From Conflict to Communion, the Lutheran-Catholic commemoration of the 500th anniversary of the Reformation, offers a summary of Luther’s theology, particularly on the points of dispute between Catholics and Lutherans. They offer the following summary of Luther’s claim that believers remain simul iustus et peccator, simultaneously just and sinners.
Though justified by God, “As believers who are in the process of being renewed by the Holy Spirit, we still do not completely fulfill the divine commandment to love God wholeheartedly and do not meet God’s demand. Thus the law will accuse us and identify us as sinners. With respect to the law, theologically understood, we believe that we are still sinners. But, with respect to the gospel that promises us ‘Here is Christ’s righteousness,’ we are righteous and justified since we believe in the gospel’s promise.”
They claim that this is not a contradiction, since “we must distinguish two relations of the believer to the Word of God: the relation to the Word of God as the law of God insofar as it judges the sinner, and the relation to the Word of God as the gospel of God insofar as Christ redeems. With respect to the first relation we are sinners; with respect to the second relation we are righteous and justified. This latter is the predominant relationship.”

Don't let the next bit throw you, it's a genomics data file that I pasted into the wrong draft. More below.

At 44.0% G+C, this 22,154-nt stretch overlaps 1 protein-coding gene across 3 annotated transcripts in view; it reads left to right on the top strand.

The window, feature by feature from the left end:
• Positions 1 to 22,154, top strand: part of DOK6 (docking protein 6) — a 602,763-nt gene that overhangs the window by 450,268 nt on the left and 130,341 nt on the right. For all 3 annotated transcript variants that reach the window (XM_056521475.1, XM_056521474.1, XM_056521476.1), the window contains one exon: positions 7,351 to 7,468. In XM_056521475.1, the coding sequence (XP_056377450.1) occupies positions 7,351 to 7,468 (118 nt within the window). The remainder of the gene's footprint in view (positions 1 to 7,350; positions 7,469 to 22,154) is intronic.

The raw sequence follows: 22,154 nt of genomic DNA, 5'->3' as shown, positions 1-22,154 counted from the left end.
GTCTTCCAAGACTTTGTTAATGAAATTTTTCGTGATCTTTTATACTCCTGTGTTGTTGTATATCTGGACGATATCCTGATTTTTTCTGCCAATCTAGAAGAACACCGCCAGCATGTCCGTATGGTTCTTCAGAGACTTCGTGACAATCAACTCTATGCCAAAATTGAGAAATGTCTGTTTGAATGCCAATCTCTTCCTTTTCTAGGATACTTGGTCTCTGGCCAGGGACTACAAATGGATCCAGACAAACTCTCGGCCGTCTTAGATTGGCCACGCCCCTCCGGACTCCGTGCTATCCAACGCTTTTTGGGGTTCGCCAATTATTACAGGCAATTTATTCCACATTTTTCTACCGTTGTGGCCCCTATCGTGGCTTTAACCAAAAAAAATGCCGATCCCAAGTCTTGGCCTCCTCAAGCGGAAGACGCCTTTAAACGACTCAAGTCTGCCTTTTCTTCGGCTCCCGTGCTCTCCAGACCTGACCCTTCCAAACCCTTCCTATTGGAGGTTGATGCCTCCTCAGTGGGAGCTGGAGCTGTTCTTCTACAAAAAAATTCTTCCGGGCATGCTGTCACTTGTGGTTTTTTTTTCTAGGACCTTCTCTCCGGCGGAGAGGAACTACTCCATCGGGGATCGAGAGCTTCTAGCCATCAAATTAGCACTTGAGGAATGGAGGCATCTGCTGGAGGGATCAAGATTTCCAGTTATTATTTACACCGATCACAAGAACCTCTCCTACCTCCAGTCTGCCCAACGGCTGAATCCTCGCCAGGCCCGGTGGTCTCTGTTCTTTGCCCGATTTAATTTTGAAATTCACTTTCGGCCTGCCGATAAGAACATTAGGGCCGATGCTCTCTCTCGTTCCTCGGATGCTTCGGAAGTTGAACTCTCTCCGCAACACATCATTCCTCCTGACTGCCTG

But precisely here the claim runs counter to Paul. Paul does not say: You are under law and grace. He does not say: You are under law and grace, though the latter is predominant. He says, You are not under law but under grace (Romans 6:14-15). Luther is right, of course, that Christians still commit peccata. That is wholly different from being classified as a peccator. And Paul’s “not . . . but” indicates that we are not to see ourselves as subjects of law (in any sense of that word) but as under the dominion of grace; not as justified people still enslaved to sin, but as people freed from sin’s guilt and power by the Lord Jesus.